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5 Truths About a Chronic Illness Warrior's Medical Leave

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I, as so many chronic illness warriors, have had to take a medical leave of absence from my career.  During my leave I was asked things like, “Are you enjoying your time off?,” “You have lost weight, have you been spending time at the gym?” and “Are you going to travel while you are off – go and see your parents?” In my experience, those questions seem to be what the healthy world perceives is a medical leave for a chronic illness warrior but I am here to state the truth of what actually this leave means to a chronic illness warrior.

1. My illness is chronicnot acute.

My illness, disease, disability (pick your designation) is chronic which means it is not an injury or illness from which I will recover.  I woke up “sick” nine years ago. Daily for nine years, I have pushed through pain, illness and disability. Having to take a medical leave at this point in my journey means I no longer can keep up with the façade; it means my physical body is failing me.

This leave could mean a number of things are happening, but most likely it means the medication I have been using has lost its potency, which means I have to start new therapy. This leave could also mean that my blood numbers are dangerous, my internal organs are being affected or my pain is unbearable and the added stress of my career is too much for my body to physically handle.

I am not taking this leave to “recover,” I am taking this leave to survive. I have a chronic illness, which means when I return I will not “be better.” I don’t have a broken leg I need to stay off of for two months or pneumonia that requires rest for recovery. I may be in a better spot and my medication may be working better when I return, but I will still be “sick.” Side note, please don’t ask me “Are you better?” when I return; just tell me you are happy to see me back.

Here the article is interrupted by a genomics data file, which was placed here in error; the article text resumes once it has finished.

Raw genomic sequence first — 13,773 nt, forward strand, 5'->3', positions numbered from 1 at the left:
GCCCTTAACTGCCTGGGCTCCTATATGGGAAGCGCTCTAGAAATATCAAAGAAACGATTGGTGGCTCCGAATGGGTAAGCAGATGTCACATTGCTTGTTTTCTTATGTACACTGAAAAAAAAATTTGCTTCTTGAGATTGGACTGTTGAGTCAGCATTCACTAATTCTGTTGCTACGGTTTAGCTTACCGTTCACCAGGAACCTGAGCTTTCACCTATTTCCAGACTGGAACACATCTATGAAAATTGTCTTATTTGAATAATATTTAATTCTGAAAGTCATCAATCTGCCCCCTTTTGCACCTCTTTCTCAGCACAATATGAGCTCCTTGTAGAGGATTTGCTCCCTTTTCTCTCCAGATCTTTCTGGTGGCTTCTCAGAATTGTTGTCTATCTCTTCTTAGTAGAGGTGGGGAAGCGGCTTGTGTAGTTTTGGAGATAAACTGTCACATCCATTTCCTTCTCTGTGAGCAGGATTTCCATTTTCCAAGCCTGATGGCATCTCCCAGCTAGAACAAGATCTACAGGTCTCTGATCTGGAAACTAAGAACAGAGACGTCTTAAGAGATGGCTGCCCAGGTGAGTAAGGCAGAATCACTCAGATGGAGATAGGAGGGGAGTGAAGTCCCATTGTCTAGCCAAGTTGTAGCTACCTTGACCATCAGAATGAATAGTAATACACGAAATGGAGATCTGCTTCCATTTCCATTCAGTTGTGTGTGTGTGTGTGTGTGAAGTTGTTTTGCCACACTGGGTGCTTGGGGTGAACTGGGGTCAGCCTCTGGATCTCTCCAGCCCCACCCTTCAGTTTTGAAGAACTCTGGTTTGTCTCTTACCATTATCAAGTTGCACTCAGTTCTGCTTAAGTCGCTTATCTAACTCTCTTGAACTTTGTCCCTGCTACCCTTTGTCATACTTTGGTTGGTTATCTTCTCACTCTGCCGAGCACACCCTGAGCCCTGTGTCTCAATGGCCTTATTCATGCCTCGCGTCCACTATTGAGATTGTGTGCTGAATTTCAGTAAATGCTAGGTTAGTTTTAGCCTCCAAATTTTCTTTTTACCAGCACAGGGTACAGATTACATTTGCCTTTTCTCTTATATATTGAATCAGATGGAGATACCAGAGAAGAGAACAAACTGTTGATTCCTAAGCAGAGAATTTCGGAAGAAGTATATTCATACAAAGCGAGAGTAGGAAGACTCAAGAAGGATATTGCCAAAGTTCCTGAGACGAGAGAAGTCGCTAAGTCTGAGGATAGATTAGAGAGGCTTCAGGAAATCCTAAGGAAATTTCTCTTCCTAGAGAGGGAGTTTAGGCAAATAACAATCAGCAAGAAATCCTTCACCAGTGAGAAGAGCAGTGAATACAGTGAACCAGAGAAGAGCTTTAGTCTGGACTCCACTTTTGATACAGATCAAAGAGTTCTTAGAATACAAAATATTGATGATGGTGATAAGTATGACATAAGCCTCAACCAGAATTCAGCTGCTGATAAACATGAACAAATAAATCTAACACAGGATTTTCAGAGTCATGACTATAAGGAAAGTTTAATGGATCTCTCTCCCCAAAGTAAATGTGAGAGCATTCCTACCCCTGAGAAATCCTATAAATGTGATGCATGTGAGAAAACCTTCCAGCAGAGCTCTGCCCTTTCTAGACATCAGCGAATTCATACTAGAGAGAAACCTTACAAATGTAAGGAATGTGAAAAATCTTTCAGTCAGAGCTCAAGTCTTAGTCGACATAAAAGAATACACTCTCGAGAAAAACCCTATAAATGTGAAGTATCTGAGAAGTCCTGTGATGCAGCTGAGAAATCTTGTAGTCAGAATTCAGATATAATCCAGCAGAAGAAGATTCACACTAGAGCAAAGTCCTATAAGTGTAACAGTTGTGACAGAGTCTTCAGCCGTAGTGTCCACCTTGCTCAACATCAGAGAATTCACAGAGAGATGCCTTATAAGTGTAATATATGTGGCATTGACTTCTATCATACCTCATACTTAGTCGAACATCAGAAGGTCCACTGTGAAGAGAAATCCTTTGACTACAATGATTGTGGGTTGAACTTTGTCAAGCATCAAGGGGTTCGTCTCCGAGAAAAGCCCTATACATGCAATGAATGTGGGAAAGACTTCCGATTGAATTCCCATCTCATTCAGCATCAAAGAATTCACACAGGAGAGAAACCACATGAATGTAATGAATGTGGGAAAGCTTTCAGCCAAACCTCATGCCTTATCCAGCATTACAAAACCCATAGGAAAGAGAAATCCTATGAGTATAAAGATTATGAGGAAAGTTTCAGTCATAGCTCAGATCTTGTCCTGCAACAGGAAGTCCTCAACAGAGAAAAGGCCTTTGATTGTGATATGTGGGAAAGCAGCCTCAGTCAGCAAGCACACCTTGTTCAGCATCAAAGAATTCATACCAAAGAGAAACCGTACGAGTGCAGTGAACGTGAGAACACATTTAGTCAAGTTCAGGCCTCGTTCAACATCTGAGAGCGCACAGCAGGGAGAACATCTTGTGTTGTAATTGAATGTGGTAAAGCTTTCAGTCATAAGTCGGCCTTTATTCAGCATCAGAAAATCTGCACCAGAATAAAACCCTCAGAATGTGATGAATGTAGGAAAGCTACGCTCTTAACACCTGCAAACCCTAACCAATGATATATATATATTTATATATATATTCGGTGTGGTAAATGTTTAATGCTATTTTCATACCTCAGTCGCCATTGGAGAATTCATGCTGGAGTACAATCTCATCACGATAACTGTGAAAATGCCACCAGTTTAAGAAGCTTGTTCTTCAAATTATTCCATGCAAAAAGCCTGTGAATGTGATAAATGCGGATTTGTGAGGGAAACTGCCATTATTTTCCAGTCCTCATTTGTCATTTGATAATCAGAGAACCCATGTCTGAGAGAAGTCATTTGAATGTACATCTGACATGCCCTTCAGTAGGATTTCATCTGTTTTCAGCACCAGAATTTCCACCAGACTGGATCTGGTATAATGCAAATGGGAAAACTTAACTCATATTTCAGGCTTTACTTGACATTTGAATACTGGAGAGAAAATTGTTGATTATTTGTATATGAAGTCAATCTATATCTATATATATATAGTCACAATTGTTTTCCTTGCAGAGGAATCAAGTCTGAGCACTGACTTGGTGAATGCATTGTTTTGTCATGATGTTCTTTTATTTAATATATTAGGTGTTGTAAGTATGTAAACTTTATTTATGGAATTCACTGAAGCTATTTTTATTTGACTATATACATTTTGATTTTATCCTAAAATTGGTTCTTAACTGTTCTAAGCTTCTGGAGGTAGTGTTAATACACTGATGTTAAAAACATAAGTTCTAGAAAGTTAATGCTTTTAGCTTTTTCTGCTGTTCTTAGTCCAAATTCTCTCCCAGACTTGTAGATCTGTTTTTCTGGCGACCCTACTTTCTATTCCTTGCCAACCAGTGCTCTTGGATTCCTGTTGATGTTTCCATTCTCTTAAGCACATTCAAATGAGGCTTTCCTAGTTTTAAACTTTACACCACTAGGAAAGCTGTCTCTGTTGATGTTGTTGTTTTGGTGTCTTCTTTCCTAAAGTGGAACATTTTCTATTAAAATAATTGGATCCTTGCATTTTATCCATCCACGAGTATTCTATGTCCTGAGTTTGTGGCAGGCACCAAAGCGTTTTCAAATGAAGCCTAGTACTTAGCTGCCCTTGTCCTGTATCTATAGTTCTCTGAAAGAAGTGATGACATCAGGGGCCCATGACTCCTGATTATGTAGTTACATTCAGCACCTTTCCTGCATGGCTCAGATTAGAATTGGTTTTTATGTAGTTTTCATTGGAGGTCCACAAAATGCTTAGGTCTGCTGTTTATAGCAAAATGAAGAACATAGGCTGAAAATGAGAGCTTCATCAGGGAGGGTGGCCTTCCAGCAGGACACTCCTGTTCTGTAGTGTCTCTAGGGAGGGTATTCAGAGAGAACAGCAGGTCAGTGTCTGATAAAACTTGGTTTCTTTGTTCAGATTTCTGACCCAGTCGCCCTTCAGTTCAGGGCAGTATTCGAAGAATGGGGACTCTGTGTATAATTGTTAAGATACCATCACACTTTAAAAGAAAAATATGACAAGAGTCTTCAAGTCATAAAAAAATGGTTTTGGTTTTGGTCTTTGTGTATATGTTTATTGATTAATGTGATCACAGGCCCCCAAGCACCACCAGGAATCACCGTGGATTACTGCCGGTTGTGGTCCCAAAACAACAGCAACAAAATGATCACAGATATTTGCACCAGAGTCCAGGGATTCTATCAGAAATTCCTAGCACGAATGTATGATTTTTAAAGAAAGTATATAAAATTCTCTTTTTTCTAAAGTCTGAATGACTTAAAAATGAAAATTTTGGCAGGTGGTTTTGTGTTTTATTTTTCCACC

2. This medical leave is not my choice.

I have had rheumatoid arthritis for nine years which means I have been working with RA for nine years. I have pushed though and put a smile on my face and showed up to face my career for the whole time I have been sick. I have also fought my doctor numerous times when he has suggested work stress is not helping. RA has taken a lot from me and I have refused up until this point to allow it to take my career. I went to college and I have worked my way up the ladder for this position, and quite honestly I am angry that my hard work has fallen victim to this illness.

At the point I have to take medical leave, I know I can’t fight anymore. I know if I continue on the road I am on, then I will certainly crash and burn. And I do not want to give RA enough room to take my life from me, because my heart and lungs have been under watch for several years now. My body and medical team have made this choice for me since mentally it was too difficult for me to make. So know as I am handing my manager my “off work” slip I am crying. And those tears are tears of defeat and fear, fear I may not be able to return to my career.

3. I am not “enjoying” my time off.

I’m not sure why, but the healthy world thinks I am living the life when I am out of work. If I could “live,” I would be at work. There is a misnomer that a chronic illness warrior is collecting disability payments while shopping, socializing and traveling. Enjoyment is the furthest thing from what is going on during this leave. My leave is full of medication, doctor appointments and hospital visits. Because I have started new medication, I am dealing with a list of new side effects as my body is trying to adjust to new therapy. This explains my weight loss once I return. Also, because I am “sicker” than usual, I have more appointments during this time. I am spending my weeks with new specialists and I have to do more testing than usual. And new medications sometimes mean spending days at the hospital admitted to the infusion center.